ECONOMICS OF MICRO BUSINESSES

, Business

Small businesses, or single owner proprietorships, are the most popular form of business organisation anywhere in the world and Pakistan is not an exception to this trend. Such single owner proprietorships include very small micro businesses like corner shops, small cycle or motorcycle repair shops, fruit and vegetable carts, sweet shops and bakeries, and many more such businesses.

Many medium and some large size businesses also happen to be single owner proprietorships, although for a variety of reasons (including but not limited to tax reasons) they may be organised as private limited companies or partnerships.

According to a popular definition, small businesses are those that have up to 50 employees, and those that employ 51-250 employees are considered as medium size enterprises.
A micro business, on the other hand, is a very small business unit, owned and run by a single owner (or possibly with the help of family members). Microcredit institutions target this segment in an attempt to allow the poor to start earning their livelihood on a sustainable basis.

Micro business, however, is the weakest and most vulnerable form of business organisation. It heavily relies on a single person (or at best a single family). Just imagine someone who sells kulfis (milk ice cream lollipops) door to door. His and his family’s livelihood depends on this one person’s availability and ability to work. If for any reason (health, bereavement, wedding, etc) he cannot work, he and his family will lose their daily income. Therefore, this type of business organisation plays a significant role for the sustainability of operations and generation of income for the owners.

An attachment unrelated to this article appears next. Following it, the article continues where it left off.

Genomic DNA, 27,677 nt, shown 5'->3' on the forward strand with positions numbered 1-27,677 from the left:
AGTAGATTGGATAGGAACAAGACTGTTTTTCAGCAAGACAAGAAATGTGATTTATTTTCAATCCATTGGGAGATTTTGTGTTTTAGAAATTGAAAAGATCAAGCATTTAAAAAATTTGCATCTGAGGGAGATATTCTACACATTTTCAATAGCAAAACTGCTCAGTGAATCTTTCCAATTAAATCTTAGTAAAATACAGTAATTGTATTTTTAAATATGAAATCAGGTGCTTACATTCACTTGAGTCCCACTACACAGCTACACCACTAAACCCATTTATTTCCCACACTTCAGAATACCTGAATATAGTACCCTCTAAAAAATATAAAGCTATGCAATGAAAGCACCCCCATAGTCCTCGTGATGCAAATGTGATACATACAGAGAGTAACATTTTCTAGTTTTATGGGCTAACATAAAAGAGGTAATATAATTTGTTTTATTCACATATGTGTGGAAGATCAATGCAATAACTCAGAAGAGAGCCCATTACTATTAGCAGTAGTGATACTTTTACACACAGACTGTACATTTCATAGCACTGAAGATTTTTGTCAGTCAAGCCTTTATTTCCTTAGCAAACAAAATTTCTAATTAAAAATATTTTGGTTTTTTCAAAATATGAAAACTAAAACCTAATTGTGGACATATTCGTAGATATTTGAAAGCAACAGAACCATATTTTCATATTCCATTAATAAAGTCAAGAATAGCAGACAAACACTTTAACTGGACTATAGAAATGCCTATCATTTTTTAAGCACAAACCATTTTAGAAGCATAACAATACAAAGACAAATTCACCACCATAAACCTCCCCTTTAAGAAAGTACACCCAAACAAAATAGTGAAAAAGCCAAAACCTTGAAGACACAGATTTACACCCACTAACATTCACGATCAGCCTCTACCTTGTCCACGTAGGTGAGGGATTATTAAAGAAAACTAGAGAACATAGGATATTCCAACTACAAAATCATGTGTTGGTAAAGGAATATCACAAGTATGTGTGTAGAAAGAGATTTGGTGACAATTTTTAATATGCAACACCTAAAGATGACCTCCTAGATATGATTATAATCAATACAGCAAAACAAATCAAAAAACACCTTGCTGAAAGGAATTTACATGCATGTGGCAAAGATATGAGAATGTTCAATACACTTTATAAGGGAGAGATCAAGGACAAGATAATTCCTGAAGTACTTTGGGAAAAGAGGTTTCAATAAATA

One must have observed scores of potato chips and french fries vendors in markets and bazaars in different cities of Pakistan. On a daily basis, these vendors happen to sell between 35 to 80 kilogrammes of potatoes, depending on the weather, location of the vendor and whether it is a special season (like the festive month of Ramazan). The estimated daily sale of an average french fries seller is Rs2,300, out of which they normally take away Rs1,000 as their daily earning. This amounts to a monthly income of Rs30,000 (if we assume a 30-day working month, which is quite common among vendors and street hawkers). This is a reasonable amount to sustain an average family in that social stratum.

The story of a single potato chips vendor is not compelling and perhaps irrelevant for many. But when we add 1,000 such vendors together and structure an inter-linking corporate business whose product is selling freshly cut and fried potato chips on the road or street in front of potential customers, the story changes and may appeal to many who believe in innovation in business for profitability and social responsibility.

For simplicity, assume someone “takes over” 1,000 potato chips vendors by paying them a cash price per unit, and then hires these same vendors as employees and shareholders in the business. This creates a new form of business organisation: one might say a corporate but at a micro scale. Now employed, vendors continue to receive Rs30,000 as a monthly wage plus a share say 20% cumulative – in the overall business.

If we assume scale efficiency of 20% and an ability to raise the price of the potato chips by another 20% (due to rebranding, higher quality, better hygiene, etc), the financials of such a potato chips’ business reveal an interesting outcome. This amounts to a daily profit of Rs512 for the overall corporate, after paying to vendors their daily wage of Rs1,000. In terms of annual gross profit, this equals to over Rs148.32 million for the corporate.

Even after paying a 20% bonus to the vendor employees, the corporate is left with a healthy profit of Rs118.66 million.

It is evident from this albeit simple example that not only are the former owners of the vendors better off (by Rs2,472 per month) but so too are the investors who created this larger corporate. One important lesson to learn is that investing in the equity of micro businesses adds more social and economic value than simply providing microcredit to such small units or to households and individuals to create micro businesses. This is a concept that advocates of microcredit must ponder over in order to develop sustainable businesses for the benefits of all stakeholders.

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